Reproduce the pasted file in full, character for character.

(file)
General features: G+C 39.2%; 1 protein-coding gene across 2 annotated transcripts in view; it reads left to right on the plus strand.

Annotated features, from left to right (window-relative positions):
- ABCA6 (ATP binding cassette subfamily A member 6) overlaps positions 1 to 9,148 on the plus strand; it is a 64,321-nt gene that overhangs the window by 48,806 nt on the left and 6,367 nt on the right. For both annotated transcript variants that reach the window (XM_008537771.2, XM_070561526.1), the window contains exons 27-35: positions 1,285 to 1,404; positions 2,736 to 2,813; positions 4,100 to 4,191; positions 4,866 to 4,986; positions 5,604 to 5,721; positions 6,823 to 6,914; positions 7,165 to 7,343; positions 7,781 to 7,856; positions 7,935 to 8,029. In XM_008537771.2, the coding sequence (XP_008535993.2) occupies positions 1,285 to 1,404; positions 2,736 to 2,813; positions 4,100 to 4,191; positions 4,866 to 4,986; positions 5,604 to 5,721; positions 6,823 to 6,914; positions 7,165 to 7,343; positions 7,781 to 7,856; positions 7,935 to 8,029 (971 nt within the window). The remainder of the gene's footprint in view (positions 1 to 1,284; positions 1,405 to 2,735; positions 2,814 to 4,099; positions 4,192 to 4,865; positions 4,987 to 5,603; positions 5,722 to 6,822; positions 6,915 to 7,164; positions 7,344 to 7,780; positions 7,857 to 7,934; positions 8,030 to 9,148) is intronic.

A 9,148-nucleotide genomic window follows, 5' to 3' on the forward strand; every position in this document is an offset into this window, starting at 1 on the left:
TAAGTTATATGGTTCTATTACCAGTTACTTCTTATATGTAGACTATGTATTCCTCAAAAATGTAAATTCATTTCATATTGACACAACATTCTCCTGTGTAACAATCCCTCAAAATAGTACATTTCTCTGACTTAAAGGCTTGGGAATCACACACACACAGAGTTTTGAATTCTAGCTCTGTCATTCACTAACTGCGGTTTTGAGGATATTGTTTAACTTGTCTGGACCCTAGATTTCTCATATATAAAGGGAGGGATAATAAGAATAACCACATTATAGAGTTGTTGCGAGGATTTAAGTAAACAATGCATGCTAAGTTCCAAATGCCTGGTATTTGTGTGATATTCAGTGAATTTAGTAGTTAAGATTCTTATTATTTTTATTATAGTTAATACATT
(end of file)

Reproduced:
General features: G+C 39.2%; 1 protein-coding gene across 2 annotated transcripts in view; it reads left to right on the plus strand.

Annotated features, from left to right (window-relative positions):
- ABCA6 (ATP binding cassette subfamily A member 6) overlaps positions 1 to 9,148 on the plus strand; it is a 64,321-nt gene that overhangs the window by 48,806 nt on the left and 6,367 nt on the right. For both annotated transcript variants that reach the window (XM_008537771.2, XM_070561526.1), the window contains exons 27-35: positions 1,285 to 1,404; positions 2,736 to 2,813; positions 4,100 to 4,191; positions 4,866 to 4,986; positions 5,604 to 5,721; positions 6,823 to 6,914; positions 7,165 to 7,343; positions 7,781 to 7,856; positions 7,935 to 8,029. In XM_008537771.2, the coding sequence (XP_008535993.2) occupies positions 1,285 to 1,404; positions 2,736 to 2,813; positions 4,100 to 4,191; positions 4,866 to 4,986; positions 5,604 to 5,721; positions 6,823 to 6,914; positions 7,165 to 7,343; positions 7,781 to 7,856; positions 7,935 to 8,029 (971 nt within the window). The remainder of the gene's footprint in view (positions 1 to 1,284; positions 1,405 to 2,735; positions 2,814 to 4,099; positions 4,192 to 4,865; positions 4,987 to 5,603; positions 5,722 to 6,822; positions 6,915 to 7,164; positions 7,344 to 7,780; positions 7,857 to 7,934; positions 8,030 to 9,148) is intronic.

A 9,148-nucleotide genomic window follows, 5' to 3' on the forward strand; every position in this document is an offset into this window, starting at 1 on the left:
TAAGTTATATGGTTCTATTACCAGTTACTTCTTATATGTAGACTATGTATTCCTCAAAAATGTAAATTCATTTCATATTGACACAACATTCTCCTGTGTAACAATCCCTCAAAATAGTACATTTCTCTGACTTAAAGGCTTGGGAATCACACACACACAGAGTTTTGAATTCTAGCTCTGTCATTCACTAACTGCGGTTTTGAGGATATTGTTTAACTTGTCTGGACCCTAGATTTCTCATATATAAAGGGAGGGATAATAAGAATAACCACATTATAGAGTTGTTGCGAGGATTTAAGTAAACAATGCATGCTAAGTTCCAAATGCCTGGTATTTGTGTGATATTCAGTGAATTTAGTAGTTAAGATTCTTATTATTTTTATTATAGTTAATACATT